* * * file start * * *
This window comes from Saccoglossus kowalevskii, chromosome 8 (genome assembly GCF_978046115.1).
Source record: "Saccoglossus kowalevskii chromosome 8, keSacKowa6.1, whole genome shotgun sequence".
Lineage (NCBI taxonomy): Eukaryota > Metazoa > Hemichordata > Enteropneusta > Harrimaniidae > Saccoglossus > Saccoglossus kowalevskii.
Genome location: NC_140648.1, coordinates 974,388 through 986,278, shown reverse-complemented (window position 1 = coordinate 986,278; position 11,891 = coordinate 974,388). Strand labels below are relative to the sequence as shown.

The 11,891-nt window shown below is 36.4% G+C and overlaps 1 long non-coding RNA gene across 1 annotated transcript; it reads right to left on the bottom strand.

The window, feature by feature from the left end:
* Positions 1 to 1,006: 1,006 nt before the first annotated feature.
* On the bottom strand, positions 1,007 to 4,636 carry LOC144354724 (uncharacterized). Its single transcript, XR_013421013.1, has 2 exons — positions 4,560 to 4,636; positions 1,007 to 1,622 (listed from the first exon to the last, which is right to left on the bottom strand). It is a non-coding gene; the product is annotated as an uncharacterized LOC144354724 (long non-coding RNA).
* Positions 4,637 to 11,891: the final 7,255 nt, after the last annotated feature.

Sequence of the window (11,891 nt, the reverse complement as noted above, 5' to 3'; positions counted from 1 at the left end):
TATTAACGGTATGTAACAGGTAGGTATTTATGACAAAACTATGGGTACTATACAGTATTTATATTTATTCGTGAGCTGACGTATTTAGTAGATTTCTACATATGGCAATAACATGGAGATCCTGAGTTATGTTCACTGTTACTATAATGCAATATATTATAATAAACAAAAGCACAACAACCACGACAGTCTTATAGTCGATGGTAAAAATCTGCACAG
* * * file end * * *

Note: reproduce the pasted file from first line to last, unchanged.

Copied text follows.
This window comes from Saccoglossus kowalevskii, chromosome 8 (genome assembly GCF_978046115.1).
Source record: "Saccoglossus kowalevskii chromosome 8, keSacKowa6.1, whole genome shotgun sequence".
Lineage (NCBI taxonomy): Eukaryota > Metazoa > Hemichordata > Enteropneusta > Harrimaniidae > Saccoglossus > Saccoglossus kowalevskii.
Genome location: NC_140648.1, coordinates 974,388 through 986,278, shown reverse-complemented (window position 1 = coordinate 986,278; position 11,891 = coordinate 974,388). Strand labels below are relative to the sequence as shown.

The 11,891-nt window shown below is 36.4% G+C and overlaps 1 long non-coding RNA gene across 1 annotated transcript; it reads right to left on the bottom strand.

The window, feature by feature from the left end:
* Positions 1 to 1,006: 1,006 nt before the first annotated feature.
* On the bottom strand, positions 1,007 to 4,636 carry LOC144354724 (uncharacterized). Its single transcript, XR_013421013.1, has 2 exons — positions 4,560 to 4,636; positions 1,007 to 1,622 (listed from the first exon to the last, which is right to left on the bottom strand). It is a non-coding gene; the product is annotated as an uncharacterized LOC144354724 (long non-coding RNA).
* Positions 4,637 to 11,891: the final 7,255 nt, after the last annotated feature.

Sequence of the window (11,891 nt, the reverse complement as noted above, 5' to 3'; positions counted from 1 at the left end):
TATTAACGGTATGTAACAGGTAGGTATTTATGACAAAACTATGGGTACTATACAGTATTTATATTTATTCGTGAGCTGACGTATTTAGTAGATTTCTACATATGGCAATAACATGGAGATCCTGAGTTATGTTCACTGTTACTATAATGCAATATATTATAATAAACAAAAGCACAACAACCACGACAGTCTTATAGTCGATGGTAAAAATCTGCACAG